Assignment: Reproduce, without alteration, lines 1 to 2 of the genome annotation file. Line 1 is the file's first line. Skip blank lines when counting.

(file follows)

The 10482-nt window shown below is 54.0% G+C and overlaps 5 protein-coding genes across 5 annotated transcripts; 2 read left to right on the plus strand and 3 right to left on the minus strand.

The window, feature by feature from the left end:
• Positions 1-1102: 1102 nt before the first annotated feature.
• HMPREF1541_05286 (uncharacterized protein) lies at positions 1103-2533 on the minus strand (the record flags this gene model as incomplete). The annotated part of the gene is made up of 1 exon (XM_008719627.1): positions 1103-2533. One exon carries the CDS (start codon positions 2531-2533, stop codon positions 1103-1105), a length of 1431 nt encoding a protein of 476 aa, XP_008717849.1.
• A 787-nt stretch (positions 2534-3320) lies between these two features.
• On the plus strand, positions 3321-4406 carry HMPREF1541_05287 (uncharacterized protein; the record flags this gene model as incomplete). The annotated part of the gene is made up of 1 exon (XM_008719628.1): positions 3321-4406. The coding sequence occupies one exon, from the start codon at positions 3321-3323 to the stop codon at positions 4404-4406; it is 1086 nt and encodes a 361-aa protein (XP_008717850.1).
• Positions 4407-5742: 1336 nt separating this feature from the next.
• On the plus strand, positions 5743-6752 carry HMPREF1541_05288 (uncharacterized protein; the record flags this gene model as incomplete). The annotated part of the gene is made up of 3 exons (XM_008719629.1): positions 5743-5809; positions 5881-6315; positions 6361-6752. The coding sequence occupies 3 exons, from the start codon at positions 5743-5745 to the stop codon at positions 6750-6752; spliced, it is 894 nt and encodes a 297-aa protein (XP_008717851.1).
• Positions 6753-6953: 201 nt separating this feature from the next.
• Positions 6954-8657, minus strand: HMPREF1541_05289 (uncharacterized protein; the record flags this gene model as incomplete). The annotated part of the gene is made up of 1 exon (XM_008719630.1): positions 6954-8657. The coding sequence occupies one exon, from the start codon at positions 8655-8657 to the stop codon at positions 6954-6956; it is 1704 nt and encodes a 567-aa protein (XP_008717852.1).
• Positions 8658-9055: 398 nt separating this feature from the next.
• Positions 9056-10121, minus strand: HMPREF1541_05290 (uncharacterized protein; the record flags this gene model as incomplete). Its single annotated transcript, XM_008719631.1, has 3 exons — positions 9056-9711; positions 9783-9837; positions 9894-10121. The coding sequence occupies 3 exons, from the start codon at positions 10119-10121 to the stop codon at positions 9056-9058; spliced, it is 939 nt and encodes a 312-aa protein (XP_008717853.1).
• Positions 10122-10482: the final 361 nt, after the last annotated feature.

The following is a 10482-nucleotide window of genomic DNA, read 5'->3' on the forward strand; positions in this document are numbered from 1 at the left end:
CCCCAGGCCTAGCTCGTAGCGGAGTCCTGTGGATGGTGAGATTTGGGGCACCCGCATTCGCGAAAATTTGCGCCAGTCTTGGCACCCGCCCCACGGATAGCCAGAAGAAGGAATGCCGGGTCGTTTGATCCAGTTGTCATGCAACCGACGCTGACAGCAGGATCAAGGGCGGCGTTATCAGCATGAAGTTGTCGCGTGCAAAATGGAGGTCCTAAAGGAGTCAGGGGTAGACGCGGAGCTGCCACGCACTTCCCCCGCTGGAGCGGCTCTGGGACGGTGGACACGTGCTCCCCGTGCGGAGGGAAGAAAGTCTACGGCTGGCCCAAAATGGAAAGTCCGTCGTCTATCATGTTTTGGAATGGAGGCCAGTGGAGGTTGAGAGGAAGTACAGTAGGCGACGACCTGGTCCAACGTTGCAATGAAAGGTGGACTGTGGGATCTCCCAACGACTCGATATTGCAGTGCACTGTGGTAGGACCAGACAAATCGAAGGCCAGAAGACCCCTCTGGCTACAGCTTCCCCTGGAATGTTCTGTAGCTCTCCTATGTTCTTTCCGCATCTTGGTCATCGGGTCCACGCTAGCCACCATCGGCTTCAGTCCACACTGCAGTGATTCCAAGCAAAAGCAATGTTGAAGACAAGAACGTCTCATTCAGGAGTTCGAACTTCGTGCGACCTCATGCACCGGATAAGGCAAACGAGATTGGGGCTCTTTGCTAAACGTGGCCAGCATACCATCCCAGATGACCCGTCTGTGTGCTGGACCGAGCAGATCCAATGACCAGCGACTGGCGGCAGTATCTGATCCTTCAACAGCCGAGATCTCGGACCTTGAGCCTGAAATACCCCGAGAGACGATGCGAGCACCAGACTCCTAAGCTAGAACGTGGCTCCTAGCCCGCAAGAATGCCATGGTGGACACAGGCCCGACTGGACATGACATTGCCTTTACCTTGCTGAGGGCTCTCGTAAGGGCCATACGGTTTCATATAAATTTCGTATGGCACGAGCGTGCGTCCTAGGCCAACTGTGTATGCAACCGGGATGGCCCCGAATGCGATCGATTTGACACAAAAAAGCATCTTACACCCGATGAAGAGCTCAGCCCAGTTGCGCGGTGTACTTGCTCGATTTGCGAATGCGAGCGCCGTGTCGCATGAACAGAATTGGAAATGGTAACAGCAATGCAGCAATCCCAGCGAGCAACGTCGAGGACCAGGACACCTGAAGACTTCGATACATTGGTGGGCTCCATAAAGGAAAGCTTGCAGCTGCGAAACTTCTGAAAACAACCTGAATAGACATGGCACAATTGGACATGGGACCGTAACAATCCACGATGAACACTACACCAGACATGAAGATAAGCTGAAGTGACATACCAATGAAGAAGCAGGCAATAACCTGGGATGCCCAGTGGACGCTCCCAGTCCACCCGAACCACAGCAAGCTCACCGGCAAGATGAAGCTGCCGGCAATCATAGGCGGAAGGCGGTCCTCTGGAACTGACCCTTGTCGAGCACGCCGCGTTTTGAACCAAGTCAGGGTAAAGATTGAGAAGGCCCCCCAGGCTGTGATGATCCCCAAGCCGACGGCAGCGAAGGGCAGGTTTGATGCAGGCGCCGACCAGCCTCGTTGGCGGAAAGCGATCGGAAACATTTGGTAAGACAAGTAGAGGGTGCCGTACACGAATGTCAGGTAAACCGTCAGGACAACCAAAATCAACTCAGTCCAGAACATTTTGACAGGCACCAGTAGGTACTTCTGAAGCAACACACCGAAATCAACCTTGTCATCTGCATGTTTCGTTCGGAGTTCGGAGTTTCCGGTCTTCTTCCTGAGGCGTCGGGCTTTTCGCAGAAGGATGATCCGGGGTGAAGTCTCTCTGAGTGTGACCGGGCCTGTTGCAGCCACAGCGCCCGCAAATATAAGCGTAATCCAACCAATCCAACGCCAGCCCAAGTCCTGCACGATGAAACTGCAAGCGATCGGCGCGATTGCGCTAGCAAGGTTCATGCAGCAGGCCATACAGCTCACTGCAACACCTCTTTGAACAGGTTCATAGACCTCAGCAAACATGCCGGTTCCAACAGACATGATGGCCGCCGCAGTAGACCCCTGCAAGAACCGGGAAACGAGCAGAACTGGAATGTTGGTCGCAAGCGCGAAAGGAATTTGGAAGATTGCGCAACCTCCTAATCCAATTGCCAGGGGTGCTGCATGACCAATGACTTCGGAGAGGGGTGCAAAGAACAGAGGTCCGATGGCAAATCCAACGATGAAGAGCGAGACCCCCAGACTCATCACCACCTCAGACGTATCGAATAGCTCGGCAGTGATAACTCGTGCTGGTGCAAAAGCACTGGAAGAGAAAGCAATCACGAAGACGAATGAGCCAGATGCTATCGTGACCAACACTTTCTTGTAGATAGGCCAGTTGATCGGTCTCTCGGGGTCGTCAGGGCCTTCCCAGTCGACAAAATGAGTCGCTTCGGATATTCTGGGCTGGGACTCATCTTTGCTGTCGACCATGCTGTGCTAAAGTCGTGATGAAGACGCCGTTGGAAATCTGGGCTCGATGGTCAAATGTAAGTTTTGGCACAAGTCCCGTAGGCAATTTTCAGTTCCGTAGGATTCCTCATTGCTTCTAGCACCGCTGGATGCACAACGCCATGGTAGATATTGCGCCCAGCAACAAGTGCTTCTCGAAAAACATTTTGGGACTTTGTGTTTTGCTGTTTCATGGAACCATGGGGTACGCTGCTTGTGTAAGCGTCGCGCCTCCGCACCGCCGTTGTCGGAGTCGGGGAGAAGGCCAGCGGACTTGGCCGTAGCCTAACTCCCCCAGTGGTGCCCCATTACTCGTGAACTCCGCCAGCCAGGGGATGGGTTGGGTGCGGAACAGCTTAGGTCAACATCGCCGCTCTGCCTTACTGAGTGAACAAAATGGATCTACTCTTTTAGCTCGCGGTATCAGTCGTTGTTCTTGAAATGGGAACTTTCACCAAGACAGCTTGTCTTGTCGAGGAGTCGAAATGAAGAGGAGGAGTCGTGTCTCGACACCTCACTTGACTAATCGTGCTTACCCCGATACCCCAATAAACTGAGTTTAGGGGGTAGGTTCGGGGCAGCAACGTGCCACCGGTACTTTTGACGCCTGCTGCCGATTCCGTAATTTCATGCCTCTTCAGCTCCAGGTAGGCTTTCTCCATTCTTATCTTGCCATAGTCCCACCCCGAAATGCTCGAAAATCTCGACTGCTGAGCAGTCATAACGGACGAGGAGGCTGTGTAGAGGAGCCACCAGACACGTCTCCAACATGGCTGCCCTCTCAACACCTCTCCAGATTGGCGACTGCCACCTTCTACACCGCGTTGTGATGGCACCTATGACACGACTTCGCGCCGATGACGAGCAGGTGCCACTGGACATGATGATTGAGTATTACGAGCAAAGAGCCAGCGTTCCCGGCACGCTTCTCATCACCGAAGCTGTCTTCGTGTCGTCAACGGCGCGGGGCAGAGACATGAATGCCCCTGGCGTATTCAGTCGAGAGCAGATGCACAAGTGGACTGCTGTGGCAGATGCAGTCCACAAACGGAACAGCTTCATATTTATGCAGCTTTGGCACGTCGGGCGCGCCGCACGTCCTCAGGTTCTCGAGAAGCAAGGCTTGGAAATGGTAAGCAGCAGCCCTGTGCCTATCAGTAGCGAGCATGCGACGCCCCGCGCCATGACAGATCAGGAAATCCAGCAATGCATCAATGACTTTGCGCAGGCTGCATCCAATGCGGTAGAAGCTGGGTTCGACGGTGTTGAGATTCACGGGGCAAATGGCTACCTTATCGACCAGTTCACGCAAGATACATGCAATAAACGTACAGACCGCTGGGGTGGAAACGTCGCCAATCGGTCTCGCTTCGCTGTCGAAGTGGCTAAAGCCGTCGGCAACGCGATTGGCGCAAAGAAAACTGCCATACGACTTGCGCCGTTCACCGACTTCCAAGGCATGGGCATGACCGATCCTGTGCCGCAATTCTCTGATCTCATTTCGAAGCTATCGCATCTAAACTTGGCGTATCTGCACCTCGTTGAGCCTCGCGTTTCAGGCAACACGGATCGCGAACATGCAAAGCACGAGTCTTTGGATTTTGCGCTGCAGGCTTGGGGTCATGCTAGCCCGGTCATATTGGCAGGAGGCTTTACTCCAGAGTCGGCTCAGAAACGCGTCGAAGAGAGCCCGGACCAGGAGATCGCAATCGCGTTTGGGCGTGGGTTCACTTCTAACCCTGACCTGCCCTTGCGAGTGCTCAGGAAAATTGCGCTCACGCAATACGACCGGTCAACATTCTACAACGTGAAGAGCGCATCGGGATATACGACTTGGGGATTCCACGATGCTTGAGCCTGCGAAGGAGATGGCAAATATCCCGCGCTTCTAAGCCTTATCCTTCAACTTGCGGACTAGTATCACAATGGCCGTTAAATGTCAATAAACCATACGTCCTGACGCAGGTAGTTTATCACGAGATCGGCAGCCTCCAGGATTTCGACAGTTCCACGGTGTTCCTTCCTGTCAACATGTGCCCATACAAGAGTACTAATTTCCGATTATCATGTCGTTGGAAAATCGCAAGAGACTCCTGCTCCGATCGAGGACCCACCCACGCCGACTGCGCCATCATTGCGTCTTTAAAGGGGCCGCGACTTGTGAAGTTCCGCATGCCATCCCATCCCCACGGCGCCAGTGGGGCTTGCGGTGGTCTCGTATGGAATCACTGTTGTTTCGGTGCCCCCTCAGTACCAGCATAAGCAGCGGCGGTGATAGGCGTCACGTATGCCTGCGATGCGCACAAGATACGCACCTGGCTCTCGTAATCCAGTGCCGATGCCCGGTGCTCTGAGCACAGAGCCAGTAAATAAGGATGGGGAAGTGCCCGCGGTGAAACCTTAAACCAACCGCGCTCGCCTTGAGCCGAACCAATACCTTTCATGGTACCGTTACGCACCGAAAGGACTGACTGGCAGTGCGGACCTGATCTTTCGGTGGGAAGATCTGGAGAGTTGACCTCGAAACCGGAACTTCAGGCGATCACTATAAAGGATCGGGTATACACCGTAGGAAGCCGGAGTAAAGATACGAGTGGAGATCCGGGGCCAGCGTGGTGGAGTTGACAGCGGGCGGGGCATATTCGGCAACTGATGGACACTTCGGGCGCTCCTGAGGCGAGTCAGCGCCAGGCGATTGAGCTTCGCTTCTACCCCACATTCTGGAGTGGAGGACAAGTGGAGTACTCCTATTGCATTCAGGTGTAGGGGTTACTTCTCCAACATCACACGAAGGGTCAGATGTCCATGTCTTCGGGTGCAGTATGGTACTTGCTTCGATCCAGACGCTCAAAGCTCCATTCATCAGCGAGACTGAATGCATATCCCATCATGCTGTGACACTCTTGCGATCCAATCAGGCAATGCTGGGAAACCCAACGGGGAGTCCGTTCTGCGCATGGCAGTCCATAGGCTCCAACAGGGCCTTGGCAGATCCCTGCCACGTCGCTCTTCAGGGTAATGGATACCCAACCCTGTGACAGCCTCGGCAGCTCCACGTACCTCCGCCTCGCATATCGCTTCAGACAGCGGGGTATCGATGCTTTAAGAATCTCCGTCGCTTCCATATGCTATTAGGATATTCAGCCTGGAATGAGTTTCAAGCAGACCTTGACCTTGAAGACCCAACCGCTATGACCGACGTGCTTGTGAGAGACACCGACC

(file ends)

The 10482-nt window shown below is 54.0% G+C and overlaps 5 protein-coding genes across 5 annotated transcripts; 2 read left to right on the plus strand and 3 right to left on the minus strand.

The window, feature by feature from the left end: